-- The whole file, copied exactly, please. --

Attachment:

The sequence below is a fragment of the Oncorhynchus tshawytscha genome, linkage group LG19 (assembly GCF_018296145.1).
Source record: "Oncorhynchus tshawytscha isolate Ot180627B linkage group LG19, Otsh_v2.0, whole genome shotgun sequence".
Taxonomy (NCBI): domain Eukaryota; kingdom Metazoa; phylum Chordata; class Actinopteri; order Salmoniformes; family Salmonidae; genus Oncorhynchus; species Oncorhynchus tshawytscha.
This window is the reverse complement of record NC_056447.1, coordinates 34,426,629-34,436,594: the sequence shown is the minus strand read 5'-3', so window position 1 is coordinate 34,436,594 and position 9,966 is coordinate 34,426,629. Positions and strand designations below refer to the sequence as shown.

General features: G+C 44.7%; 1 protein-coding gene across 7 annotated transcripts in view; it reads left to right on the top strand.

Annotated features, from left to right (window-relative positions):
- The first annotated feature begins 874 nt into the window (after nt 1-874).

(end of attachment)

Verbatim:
The sequence below is a fragment of the Oncorhynchus tshawytscha genome, linkage group LG19 (assembly GCF_018296145.1).
Source record: "Oncorhynchus tshawytscha isolate Ot180627B linkage group LG19, Otsh_v2.0, whole genome shotgun sequence".
Taxonomy (NCBI): domain Eukaryota; kingdom Metazoa; phylum Chordata; class Actinopteri; order Salmoniformes; family Salmonidae; genus Oncorhynchus; species Oncorhynchus tshawytscha.
This window is the reverse complement of record NC_056447.1, coordinates 34,426,629-34,436,594: the sequence shown is the minus strand read 5'-3', so window position 1 is coordinate 34,436,594 and position 9,966 is coordinate 34,426,629. Positions and strand designations below refer to the sequence as shown.

General features: G+C 44.7%; 1 protein-coding gene across 7 annotated transcripts in view; it reads left to right on the top strand.

Annotated features, from left to right (window-relative positions):
- The first annotated feature begins 874 nt into the window (after nt 1-874).